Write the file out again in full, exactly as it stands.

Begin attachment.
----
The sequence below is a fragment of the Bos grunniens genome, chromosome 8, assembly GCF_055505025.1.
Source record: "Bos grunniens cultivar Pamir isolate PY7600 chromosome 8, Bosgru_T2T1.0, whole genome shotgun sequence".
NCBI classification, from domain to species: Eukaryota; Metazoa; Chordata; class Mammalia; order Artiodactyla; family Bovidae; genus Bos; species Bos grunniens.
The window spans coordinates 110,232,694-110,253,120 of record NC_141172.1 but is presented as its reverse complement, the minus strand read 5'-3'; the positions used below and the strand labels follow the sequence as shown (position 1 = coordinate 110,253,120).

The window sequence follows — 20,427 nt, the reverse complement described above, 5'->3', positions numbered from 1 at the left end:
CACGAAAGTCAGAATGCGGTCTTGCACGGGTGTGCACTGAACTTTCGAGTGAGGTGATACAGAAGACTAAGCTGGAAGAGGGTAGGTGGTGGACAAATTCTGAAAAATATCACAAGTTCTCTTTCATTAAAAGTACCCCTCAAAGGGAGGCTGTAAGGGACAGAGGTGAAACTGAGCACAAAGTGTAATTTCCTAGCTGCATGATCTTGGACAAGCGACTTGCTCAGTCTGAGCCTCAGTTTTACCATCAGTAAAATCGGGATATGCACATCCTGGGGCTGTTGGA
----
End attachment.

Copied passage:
The sequence below is a fragment of the Bos grunniens genome, chromosome 8, assembly GCF_055505025.1.
Source record: "Bos grunniens cultivar Pamir isolate PY7600 chromosome 8, Bosgru_T2T1.0, whole genome shotgun sequence".
NCBI classification, from domain to species: Eukaryota; Metazoa; Chordata; class Mammalia; order Artiodactyla; family Bovidae; genus Bos; species Bos grunniens.
The window spans coordinates 110,232,694-110,253,120 of record NC_141172.1 but is presented as its reverse complement, the minus strand read 5'-3'; the positions used below and the strand labels follow the sequence as shown (position 1 = coordinate 110,253,120).

The window sequence follows — 20,427 nt, the reverse complement described above, 5'->3', positions numbered from 1 at the left end:
CACGAAAGTCAGAATGCGGTCTTGCACGGGTGTGCACTGAACTTTCGAGTGAGGTGATACAGAAGACTAAGCTGGAAGAGGGTAGGTGGTGGACAAATTCTGAAAAATATCACAAGTTCTCTTTCATTAAAAGTACCCCTCAAAGGGAGGCTGTAAGGGACAGAGGTGAAACTGAGCACAAAGTGTAATTTCCTAGCTGCATGATCTTGGACAAGCGACTTGCTCAGTCTGAGCCTCAGTTTTACCATCAGTAAAATCGGGATATGCACATCCTGGGGCTGTTGGA